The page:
Two Miniatures from the Time of Pandemic In the time of the current pandemic, restriction of our usual social contacts and face-to-face communication, most of us are experiencing loneliness. It can touch us with various levels of intensity… From my own experience: with impoverished communication, quite often deprived of the emotions expressed by body language, touch, facial expressions, our message is often partial or distorted. This causes our feeling of loneliness to become even more hollow. Can You Hear Me? is a message woven using Morse code. The question/sentence is woven in copper coloured metallic thread (copper is a conductor). The message “Can you hear me, hear me, hear me, me” from left to right is fading until it becomes hardly visible, becomes a whisper and a quiet appeal rather than a question… Technique: weaving. Materials: linen, paper and metallic threads. Dimensions: 8.5 x 8.5 cm
Two Miniatures from the Time of Pandemic. In time of the current pandemic, restriction of our usual social contacts and face-to-face communication, most of us are experiencing loneliness. It can touch us with various levels of intensity… From my own experience: with impoverished communication, quite often deprived of the emotions expressed by body language, touch, facial expressions, our message is often partial or distorted. This causes our feeling of loneliness to become even more hollow. Signal symbolises a call which a human generates to reach other(s). For me such a signal is of radial character, and can be received: heard or felt, by these to which it is directed and those who are more accidental recipients. This piece is an attempt to express an abstract phenomenon as a physical representation. Techniques: traditional weaving and artist’s experimental techniques. Materials: linen twine, linen/paper/metallic threads. Dimensions: 10 x 10 cm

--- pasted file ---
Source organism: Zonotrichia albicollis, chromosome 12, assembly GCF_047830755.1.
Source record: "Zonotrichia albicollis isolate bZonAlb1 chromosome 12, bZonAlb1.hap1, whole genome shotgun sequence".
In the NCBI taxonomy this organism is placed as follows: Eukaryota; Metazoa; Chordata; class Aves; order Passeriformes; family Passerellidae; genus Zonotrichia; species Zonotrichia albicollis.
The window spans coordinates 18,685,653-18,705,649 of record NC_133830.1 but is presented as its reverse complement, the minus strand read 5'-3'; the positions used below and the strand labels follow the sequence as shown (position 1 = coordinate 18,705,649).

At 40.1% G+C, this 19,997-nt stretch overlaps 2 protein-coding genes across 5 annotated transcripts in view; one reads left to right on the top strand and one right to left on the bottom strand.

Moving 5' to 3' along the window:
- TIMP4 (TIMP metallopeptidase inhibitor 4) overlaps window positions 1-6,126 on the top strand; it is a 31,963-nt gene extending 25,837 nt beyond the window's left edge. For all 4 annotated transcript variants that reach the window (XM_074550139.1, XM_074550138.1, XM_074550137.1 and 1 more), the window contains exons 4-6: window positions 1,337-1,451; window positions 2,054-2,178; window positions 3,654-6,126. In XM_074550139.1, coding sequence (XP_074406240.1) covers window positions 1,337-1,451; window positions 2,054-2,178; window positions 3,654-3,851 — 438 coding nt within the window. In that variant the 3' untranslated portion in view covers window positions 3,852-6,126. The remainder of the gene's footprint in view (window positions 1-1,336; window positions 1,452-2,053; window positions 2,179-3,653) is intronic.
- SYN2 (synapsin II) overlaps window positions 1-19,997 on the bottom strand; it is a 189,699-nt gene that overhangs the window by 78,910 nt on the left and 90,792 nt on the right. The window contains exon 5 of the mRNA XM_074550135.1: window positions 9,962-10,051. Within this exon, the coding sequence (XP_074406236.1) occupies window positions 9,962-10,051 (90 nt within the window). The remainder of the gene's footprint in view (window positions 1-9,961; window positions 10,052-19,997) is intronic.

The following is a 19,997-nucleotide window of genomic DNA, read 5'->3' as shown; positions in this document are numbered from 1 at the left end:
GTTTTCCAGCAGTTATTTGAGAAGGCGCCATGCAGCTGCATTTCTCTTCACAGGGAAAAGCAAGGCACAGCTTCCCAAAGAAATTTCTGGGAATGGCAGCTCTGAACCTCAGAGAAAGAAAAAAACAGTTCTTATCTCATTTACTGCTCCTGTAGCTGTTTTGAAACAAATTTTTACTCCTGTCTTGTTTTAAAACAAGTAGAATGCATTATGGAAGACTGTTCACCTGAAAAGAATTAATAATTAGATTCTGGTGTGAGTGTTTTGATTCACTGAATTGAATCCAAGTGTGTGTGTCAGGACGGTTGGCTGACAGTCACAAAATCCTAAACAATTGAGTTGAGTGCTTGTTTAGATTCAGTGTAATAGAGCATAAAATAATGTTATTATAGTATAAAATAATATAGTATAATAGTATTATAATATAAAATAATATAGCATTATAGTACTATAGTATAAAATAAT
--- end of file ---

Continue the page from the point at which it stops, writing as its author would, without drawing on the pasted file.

Ballad (Sun, …and Rain, …and Wind)
“Ballad” – a woven triptych: Sun, …and Rain, …and Wind (Polish title: “Ballada kowarska” Słońce, …I Deszcz, …I Wiatr). Created in June/July 2020 Dimension: each piece measures 51x90cm Materials: wool on linen warp, small quantities of linen yarn and linen trim. Techniques: traditional weaving and artist’s own techniques.
Rhythms of the Road
Created in May 2018.
Materials: 100% linen – linen warp, linen twine and yarns as weft.
Dimensions: 54.5cm x 54.5cm